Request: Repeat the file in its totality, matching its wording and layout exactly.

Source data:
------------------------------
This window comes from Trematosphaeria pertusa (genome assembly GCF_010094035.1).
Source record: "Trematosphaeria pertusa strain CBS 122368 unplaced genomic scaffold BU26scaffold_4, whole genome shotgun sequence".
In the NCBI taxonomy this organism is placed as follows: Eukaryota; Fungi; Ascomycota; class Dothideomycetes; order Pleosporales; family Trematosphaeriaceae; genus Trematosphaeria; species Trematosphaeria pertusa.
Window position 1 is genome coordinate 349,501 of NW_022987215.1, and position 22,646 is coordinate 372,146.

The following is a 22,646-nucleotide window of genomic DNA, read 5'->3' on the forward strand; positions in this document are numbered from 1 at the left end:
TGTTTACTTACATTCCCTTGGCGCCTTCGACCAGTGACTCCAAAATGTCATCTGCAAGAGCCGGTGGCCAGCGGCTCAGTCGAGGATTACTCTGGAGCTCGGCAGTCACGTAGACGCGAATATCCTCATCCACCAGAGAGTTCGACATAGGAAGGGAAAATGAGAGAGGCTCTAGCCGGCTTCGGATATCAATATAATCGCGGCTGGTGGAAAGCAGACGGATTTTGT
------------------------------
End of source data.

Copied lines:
This window comes from Trematosphaeria pertusa (genome assembly GCF_010094035.1).
Source record: "Trematosphaeria pertusa strain CBS 122368 unplaced genomic scaffold BU26scaffold_4, whole genome shotgun sequence".
In the NCBI taxonomy this organism is placed as follows: Eukaryota; Fungi; Ascomycota; class Dothideomycetes; order Pleosporales; family Trematosphaeriaceae; genus Trematosphaeria; species Trematosphaeria pertusa.
Window position 1 is genome coordinate 349,501 of NW_022987215.1, and position 22,646 is coordinate 372,146.

The following is a 22,646-nucleotide window of genomic DNA, read 5'->3' on the forward strand; positions in this document are numbered from 1 at the left end:
TGTTTACTTACATTCCCTTGGCGCCTTCGACCAGTGACTCCAAAATGTCATCTGCAAGAGCCGGTGGCCAGCGGCTCAGTCGAGGATTACTCTGGAGCTCGGCAGTCACGTAGACGCGAATATCCTCATCCACCAGAGAGTTCGACATAGGAAGGGAAAATGAGAGAGGCTCTAGCCGGCTTCGGATATCAATATAATCGCGGCTGGTGGAAAGCAGACGGATTTTGT